Admission
Admission to Brown is highly selective. Applicant assessment is based on academic performance, teacher and counselor recommendations, extracurricular activities, talents and interests, a personal statement, and standardized testing scores. All applicants are reviewed in the context of the opportunities available to them. The admission committee strives to admit a class of curious and independent scholars who will bring to campus a wide variety of experiences and perspectives.

Expanded financial aid
We know that families are concerned about their ability to finance the cost of college. In addition to continuing our need-blind admission policy for all first-year applicants who are US citizens, Brown remains fully committed to meeting the full demonstrated need of every admitted student.

Need-blind admission simply means that an applicant’s ability to pay for their education will not be a determining factor in the admission decision.  

In 2016–2017 approximately 3,640 undergraduates received over $164 million in financial assistance from a variety of University and outside resources. Brown actively strives to create a socioeconomically diverse applicant pool and undergraduate student body.

A message from Dr. Christina H. Paxson, Brown’s 19th president
“American universities are admired around the world for their research, their inventiveness, their universal accessibility, and their success at preparing generation after generation for what Brown calls ‘lives of usefulness and reputation.’ Few schools offer anything like Brown’s curriculum, which combines academic rigor with an astonishing level of flexibility and invites students to be active partners in planning their course of study.”

 

AT A GLANCE

“The open curriculum allowed me to truly delve into Urban Studies and Political Science, since I came into the University knowing that I wanted to study these concentrations to pursue a career in urban education policy. Brown in particular has many courses devoted to the intersection of urban studies, political science, and education studies, while also emphasizing social justice. Professors want us to interrogate the various ways we can challenge societal norms and prejudices and provide us with the resources to do so.”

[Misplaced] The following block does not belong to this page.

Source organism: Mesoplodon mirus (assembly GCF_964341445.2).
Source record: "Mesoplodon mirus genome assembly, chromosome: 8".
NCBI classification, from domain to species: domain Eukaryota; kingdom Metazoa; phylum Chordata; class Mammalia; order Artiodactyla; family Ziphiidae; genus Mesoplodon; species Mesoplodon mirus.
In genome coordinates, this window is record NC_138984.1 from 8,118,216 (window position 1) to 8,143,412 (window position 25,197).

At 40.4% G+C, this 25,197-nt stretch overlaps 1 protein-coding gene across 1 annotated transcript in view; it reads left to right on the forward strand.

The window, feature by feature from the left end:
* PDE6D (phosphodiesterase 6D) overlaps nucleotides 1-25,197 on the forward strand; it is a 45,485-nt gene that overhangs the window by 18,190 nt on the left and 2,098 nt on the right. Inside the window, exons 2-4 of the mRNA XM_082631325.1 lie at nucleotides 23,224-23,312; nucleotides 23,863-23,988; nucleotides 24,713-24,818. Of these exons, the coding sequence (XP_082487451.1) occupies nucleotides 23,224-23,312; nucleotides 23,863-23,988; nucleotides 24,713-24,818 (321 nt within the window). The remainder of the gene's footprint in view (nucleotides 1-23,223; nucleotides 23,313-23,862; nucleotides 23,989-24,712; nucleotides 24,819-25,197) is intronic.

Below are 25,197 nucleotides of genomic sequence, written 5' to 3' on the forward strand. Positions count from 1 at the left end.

— Julie Pham ’19

 

“As a first-generation college student, Brown has provided me with a bundle of opportunities to pursue my intellectual interests. For example, conducting research alongside my favorite professor as a second-year student was unbelievable, especially since it gave a platform to combine my interests in advocating for immigrant rights with research.”
— Linda Medina ’18

 

“As I arrived to campus, I was surprised to walk into a community that was more open-minded and accepting than I originally thought. I had never visited the school before, and it was reassuring to know I would be greeted with smiles from passionate students. My peers actively seek to better our community by being outspoken about current issues that affect us all.”
— Cristian Maldonado Rodas ’20